Ciao, Valerio

Re: Perl Templates
by Abigail-II (Bishop) on Feb 10, 2004 at 15:52 UTC
    This is an open door, right? People have been writing modules and libraries decades before Larry released Perl 1. It's called "code reuse", and I wouldn't be surprised if even Lady Lovelace did that.

    Abigail

      This is why I keep telling people I'm NOT a programmer.

      --
      ellem@optonline.net
      There's more than one way to do it, but only some of them actually work.
        Some other posts suggest writing modules, which is the normal thing for programmers to do. But as you are
        "NOT a programmer" :-)
        perhaps the more old-fashioned use of files that contain subroutines for you to reuse would be easier to implement?

        For example, in your brand new program that does the day's latest challenge (and perhaps you start with a virtual template of a script that you know functions vaguely similarly) you have something like:

        require 'my_general_subs.pl'; my $var1 = shift; my ( $var2 ) = mgs::get_data( $var1 );

        Then, in a file named my_general_subs.pl that is in one of the @INC directories (thus allowing my_general_subs.pl to be in the current directory), you start with:

        package mgs;

        followed by subroutine after subroutine (i.e. no "main" stuff required in this library file, just cool subs that you want to reuse and maybe some initializing statements). Eventually, the file even contains the subroutine you are invoking as in:

        sub get_data { my ( $name, # optional comment explaining @name $grade, # optional comment for optional $grade ) = @_; my $answer; # Do stuff with $name, $grade, concoct some kind of $answer # ... return ( $answer ); }

        Keeping to the general rule of one package statement per library file (i.e. files like 'my_general_subs.pl' as above), you create several of these library files to contain related subroutines. Suddenly, code reuse becomes a piece of cake! (Check out how to pass filehandles as parameters and also ways of redirecting STDERR to always point to the same file for more robustness here.)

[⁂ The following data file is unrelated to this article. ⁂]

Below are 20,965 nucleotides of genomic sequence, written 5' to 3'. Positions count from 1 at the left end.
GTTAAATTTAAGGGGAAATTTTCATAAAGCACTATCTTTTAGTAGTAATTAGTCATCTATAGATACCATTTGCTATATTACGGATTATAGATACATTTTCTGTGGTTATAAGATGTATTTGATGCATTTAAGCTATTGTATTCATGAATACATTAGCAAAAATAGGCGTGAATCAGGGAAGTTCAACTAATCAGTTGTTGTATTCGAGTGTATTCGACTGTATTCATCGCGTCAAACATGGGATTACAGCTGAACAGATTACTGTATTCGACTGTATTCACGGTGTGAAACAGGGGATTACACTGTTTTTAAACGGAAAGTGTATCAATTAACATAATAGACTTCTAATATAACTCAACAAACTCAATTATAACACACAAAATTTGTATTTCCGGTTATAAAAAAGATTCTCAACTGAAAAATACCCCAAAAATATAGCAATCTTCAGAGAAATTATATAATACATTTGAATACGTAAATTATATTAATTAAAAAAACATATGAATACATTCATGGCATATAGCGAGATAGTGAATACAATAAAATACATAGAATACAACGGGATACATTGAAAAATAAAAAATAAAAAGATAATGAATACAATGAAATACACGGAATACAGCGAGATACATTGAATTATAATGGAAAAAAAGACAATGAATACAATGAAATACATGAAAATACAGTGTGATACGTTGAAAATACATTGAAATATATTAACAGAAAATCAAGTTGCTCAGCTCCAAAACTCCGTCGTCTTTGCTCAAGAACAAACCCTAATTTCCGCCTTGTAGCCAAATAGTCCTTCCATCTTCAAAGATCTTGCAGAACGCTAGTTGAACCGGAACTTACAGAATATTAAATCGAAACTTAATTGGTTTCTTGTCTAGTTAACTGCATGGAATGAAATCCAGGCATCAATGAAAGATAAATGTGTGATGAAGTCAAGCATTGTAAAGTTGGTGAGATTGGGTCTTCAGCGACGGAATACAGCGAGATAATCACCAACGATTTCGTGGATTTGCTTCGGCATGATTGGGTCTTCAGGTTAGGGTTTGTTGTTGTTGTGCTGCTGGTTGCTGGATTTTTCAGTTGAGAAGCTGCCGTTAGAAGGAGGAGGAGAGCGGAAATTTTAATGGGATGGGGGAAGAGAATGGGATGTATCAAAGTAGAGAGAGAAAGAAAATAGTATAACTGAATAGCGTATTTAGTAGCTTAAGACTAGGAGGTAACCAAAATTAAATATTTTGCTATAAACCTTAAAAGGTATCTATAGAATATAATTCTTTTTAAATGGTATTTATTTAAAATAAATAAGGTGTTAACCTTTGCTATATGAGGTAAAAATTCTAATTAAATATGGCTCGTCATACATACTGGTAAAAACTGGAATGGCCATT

As you are alluding, it's great to write code just once so that you aren't always rewriting the same old thing (also multiple-script maintenance is easier), but since Perl code is fairly easy to generate anew as necessary, you get the best of code reuse without being locked into a one-template-fits-all approach.

Re: Perl Templates
by leriksen (Curate) on Feb 11, 2004 at 00:21 UTC
    Some important lesson you can absorb before starting is

    'Plan to write your library twice, you will anyway'

    which means, because you aren't really sure what you want, or how to do it properly, your first attempt will be OK, but you'll soon wish you had done it differently. Dont worry, do it again, using the lessons AND experience you now have.

    'Try to write the interface in a way you think wont need to change'

    Hard to do, especially if this is your first attempt. Generalise what you are trying to do. Dont write a 'calculate_fuel_tax()' function or method. Perhaps an 'apply_tax(tax_type)' method is more general, with the _implementation_ doing the gritty work for each tax type.